San Antonio hospitals filling up fast amid COVID-19 surge, says infectious disease doctor

Dr. Ruth Berggren, with UT Health San Antonio, says COVID-19 hospitalizations are doubling every 10 days

SAN ANTONIO – Dr. Ruth Berggren, an infectious disease expert with UT Health San Antonio, says local hospitals are full amid an influx of COVID-19 patients.

She’s urging people not to go to emergency rooms or hospitals unless they are extremely sick and should instead seek urgent care clinics for less severe emergencies.

“The hospitals are full, and we’re not even halfway to the peak of our surge yet. And we’re seeing a doubling of the hospitalization rate every 10 days,” Berggren said.

The doctor explained on the KSAT Q&A Thursday that the doubling rate of cases every 10 days has been happening since the middle of July. She added that the emergency medicine department director said that they’re seeing record-breaking numbers of people in hospitals right now.

Dr. Ruth Berggren, UT Health San Antonio, says hospitals are strained due to the surge in COVID-19; however, no deaths have been reported among those vaccinated against the virus.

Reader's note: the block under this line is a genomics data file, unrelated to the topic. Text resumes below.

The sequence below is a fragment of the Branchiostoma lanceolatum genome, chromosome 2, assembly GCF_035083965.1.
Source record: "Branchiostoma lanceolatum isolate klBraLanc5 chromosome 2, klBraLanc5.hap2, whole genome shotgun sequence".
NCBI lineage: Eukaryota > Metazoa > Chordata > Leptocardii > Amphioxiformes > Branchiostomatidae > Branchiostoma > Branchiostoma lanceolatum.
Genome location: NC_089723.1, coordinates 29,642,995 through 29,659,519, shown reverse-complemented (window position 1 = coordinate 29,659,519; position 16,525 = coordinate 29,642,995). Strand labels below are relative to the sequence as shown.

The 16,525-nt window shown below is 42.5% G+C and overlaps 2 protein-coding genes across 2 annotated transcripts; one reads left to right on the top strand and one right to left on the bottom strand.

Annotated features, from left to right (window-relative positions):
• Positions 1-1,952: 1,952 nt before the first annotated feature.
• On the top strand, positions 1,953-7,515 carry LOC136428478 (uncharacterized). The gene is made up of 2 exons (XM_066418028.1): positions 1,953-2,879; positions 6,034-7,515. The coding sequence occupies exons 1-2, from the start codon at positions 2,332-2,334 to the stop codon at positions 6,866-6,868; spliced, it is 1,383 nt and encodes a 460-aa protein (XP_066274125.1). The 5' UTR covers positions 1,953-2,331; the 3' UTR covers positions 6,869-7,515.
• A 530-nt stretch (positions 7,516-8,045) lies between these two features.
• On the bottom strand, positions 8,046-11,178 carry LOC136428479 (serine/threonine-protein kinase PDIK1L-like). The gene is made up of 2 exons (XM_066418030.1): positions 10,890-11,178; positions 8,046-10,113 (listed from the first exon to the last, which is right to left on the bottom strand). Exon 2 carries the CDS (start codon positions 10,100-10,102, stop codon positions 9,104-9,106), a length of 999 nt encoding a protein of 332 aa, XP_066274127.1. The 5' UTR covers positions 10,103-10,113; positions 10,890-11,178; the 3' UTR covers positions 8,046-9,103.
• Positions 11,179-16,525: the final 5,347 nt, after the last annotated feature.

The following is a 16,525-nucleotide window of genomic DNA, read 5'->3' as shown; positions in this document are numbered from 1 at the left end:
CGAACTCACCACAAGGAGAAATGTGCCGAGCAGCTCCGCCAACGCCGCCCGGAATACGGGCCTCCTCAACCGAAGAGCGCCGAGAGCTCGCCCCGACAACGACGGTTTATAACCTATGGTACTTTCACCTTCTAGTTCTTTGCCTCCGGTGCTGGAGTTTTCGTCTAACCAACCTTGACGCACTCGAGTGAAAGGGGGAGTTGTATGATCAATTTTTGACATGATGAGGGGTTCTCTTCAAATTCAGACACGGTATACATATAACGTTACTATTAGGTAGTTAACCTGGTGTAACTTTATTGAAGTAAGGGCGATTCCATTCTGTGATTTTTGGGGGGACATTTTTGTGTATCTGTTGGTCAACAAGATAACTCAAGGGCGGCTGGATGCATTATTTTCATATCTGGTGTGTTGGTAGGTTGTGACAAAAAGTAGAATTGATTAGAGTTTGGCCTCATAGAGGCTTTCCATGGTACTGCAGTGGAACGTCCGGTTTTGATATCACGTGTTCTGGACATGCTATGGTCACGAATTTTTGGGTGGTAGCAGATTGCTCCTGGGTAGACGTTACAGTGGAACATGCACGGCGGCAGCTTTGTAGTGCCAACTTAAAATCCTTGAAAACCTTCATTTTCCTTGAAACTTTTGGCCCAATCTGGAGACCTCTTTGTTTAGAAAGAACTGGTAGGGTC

Dr. Ruth Berggren, UT Health San Antonio, says hospitals are strained due to the surge in COVID-19; however, no deaths have been reported among those vaccinated against the virus.

Berggren believes the steep incline of COVID-19 hospitalizations now is more significant than in November. She said over the last four weeks, 5% of COVID-19 hospitalizations have been from vaccinated people. The rest are those who still can’t be vaccinated or have chosen not to get a vaccine.

Berggren is strongly encouraging everyone to mask up, regardless of vaccination status.

“That is everyone’s recommendation up and down the line -- to wear a mask when you’re in any kind of a public place, whether you’re vaccinated or if you’re unvaccinated,” she said.

Berggren said the Delta variant data has shown that even vaccinated people can spread the virus. However, she stressed the importance of getting a COVID-19 vaccine.

“In San Antonio, we have zero deaths in the vaccinated population. So we are seeing 100% protection against dying if you were vaccinated. That sounds pretty good to me,” she said.

Berggren added that by getting vaccinated, people protect themselves and others around them, especially young children who aren’t eligible yet and are about to start learning again in person.


About the Authors:

John Paul Barajas is a reporter at KSAT 12. Previously, he worked at KRGV 5 in the Rio Grande Valley. He has a degree from the University of Houston. In his free time, he likes to get a workout in, spend time on the water and check out good eats and drinks.